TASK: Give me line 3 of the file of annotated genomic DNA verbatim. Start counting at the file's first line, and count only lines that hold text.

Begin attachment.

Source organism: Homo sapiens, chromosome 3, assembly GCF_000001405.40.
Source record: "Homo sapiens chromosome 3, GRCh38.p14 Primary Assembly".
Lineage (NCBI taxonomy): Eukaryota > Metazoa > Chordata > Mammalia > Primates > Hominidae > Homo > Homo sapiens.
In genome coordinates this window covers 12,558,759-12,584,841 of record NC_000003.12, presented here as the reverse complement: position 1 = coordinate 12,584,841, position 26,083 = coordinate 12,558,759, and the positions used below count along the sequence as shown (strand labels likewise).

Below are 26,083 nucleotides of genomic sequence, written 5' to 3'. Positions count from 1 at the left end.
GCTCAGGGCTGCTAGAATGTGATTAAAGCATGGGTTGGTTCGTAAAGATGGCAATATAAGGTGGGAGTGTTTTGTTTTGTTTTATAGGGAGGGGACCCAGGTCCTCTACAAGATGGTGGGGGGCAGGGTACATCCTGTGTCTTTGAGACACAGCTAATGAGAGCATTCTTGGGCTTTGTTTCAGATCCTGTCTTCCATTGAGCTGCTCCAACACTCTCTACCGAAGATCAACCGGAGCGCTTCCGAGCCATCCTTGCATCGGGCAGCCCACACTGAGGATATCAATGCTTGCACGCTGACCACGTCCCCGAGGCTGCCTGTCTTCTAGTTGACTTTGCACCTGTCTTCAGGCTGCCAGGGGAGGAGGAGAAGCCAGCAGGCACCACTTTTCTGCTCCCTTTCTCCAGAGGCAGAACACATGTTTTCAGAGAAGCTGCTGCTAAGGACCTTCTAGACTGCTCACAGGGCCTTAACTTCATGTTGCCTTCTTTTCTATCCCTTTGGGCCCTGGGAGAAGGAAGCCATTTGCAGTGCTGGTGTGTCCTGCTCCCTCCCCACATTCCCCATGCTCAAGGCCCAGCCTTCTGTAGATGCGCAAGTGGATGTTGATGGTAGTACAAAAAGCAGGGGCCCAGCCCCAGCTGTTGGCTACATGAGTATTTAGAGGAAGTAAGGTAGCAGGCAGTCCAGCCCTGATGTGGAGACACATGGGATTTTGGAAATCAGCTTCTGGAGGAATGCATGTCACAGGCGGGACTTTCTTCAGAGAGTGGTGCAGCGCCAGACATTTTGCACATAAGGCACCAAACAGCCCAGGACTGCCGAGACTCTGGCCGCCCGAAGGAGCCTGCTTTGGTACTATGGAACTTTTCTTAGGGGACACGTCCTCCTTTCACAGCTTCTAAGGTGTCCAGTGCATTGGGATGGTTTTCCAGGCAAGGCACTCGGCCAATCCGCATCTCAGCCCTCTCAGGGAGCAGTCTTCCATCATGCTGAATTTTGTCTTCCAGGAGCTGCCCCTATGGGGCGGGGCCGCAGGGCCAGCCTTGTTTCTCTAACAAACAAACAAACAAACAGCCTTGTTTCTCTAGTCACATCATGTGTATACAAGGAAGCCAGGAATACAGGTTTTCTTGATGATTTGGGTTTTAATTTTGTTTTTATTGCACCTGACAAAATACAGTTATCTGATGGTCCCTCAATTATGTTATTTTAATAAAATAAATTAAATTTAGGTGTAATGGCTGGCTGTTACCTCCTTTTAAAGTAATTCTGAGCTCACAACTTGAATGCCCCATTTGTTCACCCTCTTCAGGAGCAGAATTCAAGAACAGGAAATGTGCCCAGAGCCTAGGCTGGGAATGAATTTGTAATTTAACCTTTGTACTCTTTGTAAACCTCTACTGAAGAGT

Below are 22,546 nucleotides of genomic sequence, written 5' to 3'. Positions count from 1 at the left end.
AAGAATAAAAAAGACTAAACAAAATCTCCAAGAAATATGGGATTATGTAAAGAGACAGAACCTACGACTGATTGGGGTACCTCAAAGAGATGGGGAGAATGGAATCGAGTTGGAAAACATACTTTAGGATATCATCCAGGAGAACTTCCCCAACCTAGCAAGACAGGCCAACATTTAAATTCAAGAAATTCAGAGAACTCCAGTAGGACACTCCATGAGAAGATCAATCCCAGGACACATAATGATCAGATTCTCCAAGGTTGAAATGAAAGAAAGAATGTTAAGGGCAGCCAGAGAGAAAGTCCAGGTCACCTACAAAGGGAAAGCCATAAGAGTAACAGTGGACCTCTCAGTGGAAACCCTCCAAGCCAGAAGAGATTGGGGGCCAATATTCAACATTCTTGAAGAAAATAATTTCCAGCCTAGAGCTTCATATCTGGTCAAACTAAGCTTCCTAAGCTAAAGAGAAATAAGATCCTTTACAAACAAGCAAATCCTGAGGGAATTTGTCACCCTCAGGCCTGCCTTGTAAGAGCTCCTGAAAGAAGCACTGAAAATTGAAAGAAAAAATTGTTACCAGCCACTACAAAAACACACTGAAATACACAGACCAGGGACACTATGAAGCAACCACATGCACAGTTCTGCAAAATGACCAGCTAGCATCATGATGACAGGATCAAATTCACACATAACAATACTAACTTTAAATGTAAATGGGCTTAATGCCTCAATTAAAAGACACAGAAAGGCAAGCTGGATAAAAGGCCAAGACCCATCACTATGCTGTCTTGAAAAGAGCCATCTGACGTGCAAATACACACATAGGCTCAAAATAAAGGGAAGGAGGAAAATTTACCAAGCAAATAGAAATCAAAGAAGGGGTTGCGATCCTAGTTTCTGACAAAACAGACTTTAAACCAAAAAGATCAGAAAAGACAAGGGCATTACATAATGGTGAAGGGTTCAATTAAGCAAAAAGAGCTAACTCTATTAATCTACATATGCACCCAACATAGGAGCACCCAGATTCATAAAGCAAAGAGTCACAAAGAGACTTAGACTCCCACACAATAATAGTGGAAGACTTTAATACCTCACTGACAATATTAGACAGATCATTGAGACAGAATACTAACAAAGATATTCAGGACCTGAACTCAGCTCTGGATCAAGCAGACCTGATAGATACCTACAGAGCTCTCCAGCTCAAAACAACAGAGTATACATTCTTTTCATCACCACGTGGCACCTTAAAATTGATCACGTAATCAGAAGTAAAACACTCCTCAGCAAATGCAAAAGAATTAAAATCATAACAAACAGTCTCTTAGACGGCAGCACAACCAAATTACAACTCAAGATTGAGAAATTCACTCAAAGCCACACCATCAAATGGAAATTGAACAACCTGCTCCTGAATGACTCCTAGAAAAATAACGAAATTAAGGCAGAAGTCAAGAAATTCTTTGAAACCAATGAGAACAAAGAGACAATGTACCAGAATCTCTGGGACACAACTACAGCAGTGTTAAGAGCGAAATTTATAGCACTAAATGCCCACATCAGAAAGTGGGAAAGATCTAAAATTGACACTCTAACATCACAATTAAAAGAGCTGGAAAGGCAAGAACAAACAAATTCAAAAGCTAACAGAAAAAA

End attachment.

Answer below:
Lineage (NCBI taxonomy): Eukaryota > Metazoa > Chordata > Mammalia > Primates > Hominidae > Homo > Homo sapiens.